NEW YORK (AP) — Gabriella Papadakis took no chances. Her ice dancing costume on Tuesday contained no hooks, nothing that could come undone as it did a day earlier in the Olympics’ most famous wardrobe malfunction. The French athlete and partner Guillaume Cizeron completed a lovely, lyrical free skate to win a silver medal behind the Canadian team of Tessa Virtue and Scott Moir, but it was hard not to see in their faces the belief that the faulty costume had cost them gold. NBC analyst Tanith White said she was “sitting here grabbing my chest feeling my heart pound” after their performance. White, however, punted when the time came to give her opinion on the deserving winner. “It’s making me sweat, just the idea of having to choose between the Canadian and the French, but most important, they were both exceptional,” she said. True, it was tough. But that’s her job.She later told reporters it was her “worst nightmare happening at the Olympics.”“I told myself, ‘I don’t have a choice. I have to keep going,’ and that’s what we did. I think we can be proud of ourselves being able to deliver a great performance with that happening,” she added.Gabriella Papadakis was born on 10 May 1995 in Clermont-Ferrand, France. She is the daughter of Catherine, a skating coach, and Emmanuel, the owner of a food truck in Austin, Texas. Her father is from Korydallos, Greece, and his family has roots in Crete, according to L’Equipe. She emigrated from France to Montreal, Quebec, Canada, on 14 July 2014.WARDROBE MALFUNCTION, PART TWO: After two wardrobe malfunctions on the ice, it was hard to watch Canadian Kaitlyn Weaver’s ice dancing routine without focusing on a loose red strap that kept falling down her arm. Apparently it was part of the costume.TUMBLE: NBC analyst Luke Van Valin built up the tension as defending American gold medalist Maddie Bowman skied through her final run in the freestyle halfpipe, noting as she was in the air that Bowman had reached the point where she wiped out in her first two runs. Then it happened again. Van Valin and Todd Harris wisely stayed quiet as the camera bore witness to Bowman sobbing in the snow, recognizing the moment as a metaphor for the U.S. team’s rough showing in Pyeongchang. It was a welcome example of Van Valin stepping out of a world in which he’s too comfortable. He tends to get lost in numbers describing various moves, and “amplitude” is clearly his favorite word. We were stunned, however, to hear him talking about an earlier conversation with a judge about what they needed to see in a routine by American Brita Sigourney. Extraordinary reporting. But are Olympic judges supposed to be that forthcoming about a competition that hasn’t been completed yet?I’M SO EXCITED: A tie for bobsled gold! OMG OMG OMG! We thought NBC’s Leigh Diffey would blow a gasket when a Canadian team hit the same 3 minutes, 16.86 second winning time as a pair of Germans. Darned if he can’t pull history out of thin air. “It’s a tie!” Diffey said. “The last time Canada won a gold medal it was a tie as well. History repeats!” Not off your couch and cheering yet? “The Olympic sliding center has seen some amazing things these games but nothing like this!”TWEET OF THE NIGHT : “So great that @leighdiffey and @JohnMorgan7 can make almost every bobsled run sound like a walk-off home run in Game 7 of the World Series.” — @zagfreak.RUSSIAN TROUBLE: NBC doesn’t have a great track record of talking about uncomfortable Olympic stories that are making news elsewhere, like the sexual misconduct accusations against Shaun White or Shani Davis’ unhappiness at not being a flagbearer. So it should be noted that the network addressed, in prime time and elsewhere, the doping charge against a Russian curler.RATINGS: It was a comparatively slow Sunday for Olympic content, with an average of 18.2 million watching on NBC, NBCSN or through streaming services in prime time. That’s down 15 percent from Sochi four years ago; the NBC-only telecast was down 23 percent. Saturday was the least-watched night of the Olympics so far, with 16.1 million viewers on NBC, NBCSN and streaming services, although that was down only 6 percent from Sochi. Viewership has largely exceeded expectations for the first half of the Olympics, but interest tends to dwindle in the second week.LAST LAUGH: NBC baffled some viewers Sunday by showing extended coverage of meaningless training runs by downhill skiers. The Nielsen company gave a window into NBC’s thinking: The night’s viewership peaked at 20.7 million when America’s skiing sweethearts, Lindsey Vonn and Mikaela Shiffrin, were on the mountain. So no one should have been surprised to see yet another Vonn practice run on Monday’s telecast.—By DAVID BAUDER , AP Media WriterTweetPinShare0 Shares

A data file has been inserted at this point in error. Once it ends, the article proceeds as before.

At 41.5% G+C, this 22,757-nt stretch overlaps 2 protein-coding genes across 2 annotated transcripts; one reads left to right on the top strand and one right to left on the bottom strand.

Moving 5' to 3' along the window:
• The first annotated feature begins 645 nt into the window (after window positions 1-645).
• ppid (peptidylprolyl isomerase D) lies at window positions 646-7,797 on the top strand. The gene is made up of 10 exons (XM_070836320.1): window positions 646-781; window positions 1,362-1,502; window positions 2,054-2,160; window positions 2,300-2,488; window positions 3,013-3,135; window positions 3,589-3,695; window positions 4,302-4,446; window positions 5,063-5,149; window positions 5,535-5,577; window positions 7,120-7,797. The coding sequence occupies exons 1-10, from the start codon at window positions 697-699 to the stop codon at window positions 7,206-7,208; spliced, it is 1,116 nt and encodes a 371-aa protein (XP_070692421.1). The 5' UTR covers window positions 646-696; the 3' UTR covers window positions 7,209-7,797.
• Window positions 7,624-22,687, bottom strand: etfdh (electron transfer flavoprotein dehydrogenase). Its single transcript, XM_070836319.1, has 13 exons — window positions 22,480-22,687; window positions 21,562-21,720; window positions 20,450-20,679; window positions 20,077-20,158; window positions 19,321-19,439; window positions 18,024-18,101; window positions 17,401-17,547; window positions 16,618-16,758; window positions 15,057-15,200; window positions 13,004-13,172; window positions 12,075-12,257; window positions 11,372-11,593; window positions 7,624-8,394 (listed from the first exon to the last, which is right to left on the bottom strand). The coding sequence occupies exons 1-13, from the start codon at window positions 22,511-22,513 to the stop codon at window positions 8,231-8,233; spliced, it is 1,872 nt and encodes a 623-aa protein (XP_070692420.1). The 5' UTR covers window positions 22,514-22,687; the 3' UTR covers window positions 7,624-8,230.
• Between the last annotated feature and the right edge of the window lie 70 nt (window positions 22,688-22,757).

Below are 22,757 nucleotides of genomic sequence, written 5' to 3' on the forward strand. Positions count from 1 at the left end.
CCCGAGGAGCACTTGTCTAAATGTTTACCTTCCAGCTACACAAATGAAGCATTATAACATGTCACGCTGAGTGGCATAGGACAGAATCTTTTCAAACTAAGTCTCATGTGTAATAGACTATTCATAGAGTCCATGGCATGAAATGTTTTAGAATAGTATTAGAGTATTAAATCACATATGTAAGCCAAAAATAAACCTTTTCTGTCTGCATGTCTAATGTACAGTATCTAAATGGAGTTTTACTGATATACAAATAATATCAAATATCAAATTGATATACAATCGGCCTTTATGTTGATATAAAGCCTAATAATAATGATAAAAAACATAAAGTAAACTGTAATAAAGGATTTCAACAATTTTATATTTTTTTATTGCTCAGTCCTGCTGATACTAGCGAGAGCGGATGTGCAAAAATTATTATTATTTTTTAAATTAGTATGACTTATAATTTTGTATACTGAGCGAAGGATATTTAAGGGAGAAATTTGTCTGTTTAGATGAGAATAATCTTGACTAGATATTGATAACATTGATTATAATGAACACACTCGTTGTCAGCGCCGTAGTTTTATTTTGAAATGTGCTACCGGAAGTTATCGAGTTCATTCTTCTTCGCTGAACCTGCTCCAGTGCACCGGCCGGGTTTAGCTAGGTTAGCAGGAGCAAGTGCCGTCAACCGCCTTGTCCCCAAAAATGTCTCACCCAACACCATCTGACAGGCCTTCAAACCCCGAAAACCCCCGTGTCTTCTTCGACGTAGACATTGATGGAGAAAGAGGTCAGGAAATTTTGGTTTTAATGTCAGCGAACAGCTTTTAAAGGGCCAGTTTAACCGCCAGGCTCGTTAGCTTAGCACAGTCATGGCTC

Sally brings with her a wealth of knowledge and the ability to work with referees, players and administrators at all levels within the sport. Sally’s appointment is the first in TFV’s plans to redevelop a number of its Technical Panels over the next six months. Sally replaces Leigh Bryant who has been the TFV Director of Referees for the past two years. TFV would like to take this opportunity to thank Leigh and his previous panel members for their dedicated work over this period. Leigh will still remain involved in the sport to referee and help develop new referees at the grassroots level within our competitions.Over the next month, Sally will be working with the State Executive Council (SEC), the TFV office and participants within the sport to develop a Referees Panel for the next two years. This panel will be developed in line with the National Framework, with five key areas to develop the sport. Sally will be working with the National Referees Panel under the guidance of Greg West to improve the quality of our referees and help deliver referee retention and recruitment programs in Victoria.After forming the TFV Referees Panel, Sally will be spending time within the Touch community to canvas information that will help take the sport to the next level within the State. The advisement provided by Sally and the newly formed TFV Referees Panel will be instrumental to the growth and support of Touch in Victoria.